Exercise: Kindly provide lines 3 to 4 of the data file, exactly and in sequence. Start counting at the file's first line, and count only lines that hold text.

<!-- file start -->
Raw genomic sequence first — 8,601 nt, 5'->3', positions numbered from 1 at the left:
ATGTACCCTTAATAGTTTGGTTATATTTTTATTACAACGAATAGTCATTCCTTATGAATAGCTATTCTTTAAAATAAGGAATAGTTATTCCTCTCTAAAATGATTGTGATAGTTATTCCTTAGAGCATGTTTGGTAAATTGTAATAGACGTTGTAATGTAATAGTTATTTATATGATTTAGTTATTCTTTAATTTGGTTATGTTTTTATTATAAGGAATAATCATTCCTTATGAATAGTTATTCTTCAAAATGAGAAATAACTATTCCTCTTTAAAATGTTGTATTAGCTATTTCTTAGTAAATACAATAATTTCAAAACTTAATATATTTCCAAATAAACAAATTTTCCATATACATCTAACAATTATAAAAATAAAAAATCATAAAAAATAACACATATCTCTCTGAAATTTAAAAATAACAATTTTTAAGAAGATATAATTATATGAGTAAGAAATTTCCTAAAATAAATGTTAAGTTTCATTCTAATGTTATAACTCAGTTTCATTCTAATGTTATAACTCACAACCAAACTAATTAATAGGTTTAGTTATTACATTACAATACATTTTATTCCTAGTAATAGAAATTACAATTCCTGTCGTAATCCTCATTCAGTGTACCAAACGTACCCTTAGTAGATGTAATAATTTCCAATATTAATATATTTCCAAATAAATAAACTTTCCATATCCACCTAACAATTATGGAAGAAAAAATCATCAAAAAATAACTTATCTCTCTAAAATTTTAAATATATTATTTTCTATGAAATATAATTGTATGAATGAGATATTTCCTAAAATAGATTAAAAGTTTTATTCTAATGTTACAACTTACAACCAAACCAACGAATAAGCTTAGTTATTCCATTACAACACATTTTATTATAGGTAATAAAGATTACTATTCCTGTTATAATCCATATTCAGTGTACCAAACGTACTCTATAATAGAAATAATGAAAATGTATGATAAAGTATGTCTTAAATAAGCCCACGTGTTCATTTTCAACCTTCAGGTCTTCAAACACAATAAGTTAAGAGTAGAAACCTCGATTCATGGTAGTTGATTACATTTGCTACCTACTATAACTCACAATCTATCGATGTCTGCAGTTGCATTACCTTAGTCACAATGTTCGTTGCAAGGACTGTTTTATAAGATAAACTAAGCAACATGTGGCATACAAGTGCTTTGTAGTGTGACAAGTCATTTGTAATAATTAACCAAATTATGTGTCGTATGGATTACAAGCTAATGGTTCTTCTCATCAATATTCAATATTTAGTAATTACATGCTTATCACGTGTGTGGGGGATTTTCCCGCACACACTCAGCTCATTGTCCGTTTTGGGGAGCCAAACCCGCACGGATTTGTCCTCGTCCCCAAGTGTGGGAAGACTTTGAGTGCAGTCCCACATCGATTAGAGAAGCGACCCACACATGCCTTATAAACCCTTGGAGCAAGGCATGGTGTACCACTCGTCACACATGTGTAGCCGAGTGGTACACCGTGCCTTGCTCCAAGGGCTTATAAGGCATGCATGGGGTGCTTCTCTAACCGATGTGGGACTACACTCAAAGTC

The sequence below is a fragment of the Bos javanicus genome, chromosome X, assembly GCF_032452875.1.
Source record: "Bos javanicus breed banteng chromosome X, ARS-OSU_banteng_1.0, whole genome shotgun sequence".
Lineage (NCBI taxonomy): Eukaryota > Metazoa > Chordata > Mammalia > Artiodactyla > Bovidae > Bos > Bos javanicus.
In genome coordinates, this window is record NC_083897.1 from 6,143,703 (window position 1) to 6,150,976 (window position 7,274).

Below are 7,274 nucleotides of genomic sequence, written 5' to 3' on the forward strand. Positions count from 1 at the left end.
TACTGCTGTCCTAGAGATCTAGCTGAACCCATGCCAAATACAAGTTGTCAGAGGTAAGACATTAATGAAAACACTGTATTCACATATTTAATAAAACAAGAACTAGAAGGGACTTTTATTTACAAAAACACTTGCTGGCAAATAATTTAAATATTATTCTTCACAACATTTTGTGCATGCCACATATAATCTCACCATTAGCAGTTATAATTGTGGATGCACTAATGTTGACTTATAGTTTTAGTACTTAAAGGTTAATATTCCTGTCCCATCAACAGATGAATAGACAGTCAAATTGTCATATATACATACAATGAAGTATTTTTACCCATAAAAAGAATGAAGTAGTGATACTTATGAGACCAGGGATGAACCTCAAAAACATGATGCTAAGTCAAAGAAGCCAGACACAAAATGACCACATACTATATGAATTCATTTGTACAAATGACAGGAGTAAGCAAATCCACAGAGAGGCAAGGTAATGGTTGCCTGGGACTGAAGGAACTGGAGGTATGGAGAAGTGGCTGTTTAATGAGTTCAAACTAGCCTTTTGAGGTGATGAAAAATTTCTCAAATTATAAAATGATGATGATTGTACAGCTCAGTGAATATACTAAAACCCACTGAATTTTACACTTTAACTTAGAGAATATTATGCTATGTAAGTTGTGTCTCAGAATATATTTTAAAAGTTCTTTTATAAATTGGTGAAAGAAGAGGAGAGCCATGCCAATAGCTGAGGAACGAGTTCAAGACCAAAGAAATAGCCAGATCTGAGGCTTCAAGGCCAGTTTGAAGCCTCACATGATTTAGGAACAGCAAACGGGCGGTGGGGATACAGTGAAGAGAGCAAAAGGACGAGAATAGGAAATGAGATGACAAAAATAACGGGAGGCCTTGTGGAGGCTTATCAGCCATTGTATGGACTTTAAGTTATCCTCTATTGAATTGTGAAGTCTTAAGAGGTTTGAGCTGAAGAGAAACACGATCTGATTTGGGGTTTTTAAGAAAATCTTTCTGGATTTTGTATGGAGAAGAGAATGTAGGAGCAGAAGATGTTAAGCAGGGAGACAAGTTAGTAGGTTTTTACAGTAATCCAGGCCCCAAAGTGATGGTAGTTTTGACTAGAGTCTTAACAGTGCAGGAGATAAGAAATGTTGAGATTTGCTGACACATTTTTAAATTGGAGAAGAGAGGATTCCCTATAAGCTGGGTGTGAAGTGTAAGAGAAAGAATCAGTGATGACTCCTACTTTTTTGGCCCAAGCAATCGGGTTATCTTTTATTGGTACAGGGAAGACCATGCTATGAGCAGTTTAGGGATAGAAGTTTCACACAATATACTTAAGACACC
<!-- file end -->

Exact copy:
The sequence below is a fragment of the Bos javanicus genome, chromosome X, assembly GCF_032452875.1.
Source record: "Bos javanicus breed banteng chromosome X, ARS-OSU_banteng_1.0, whole genome shotgun sequence".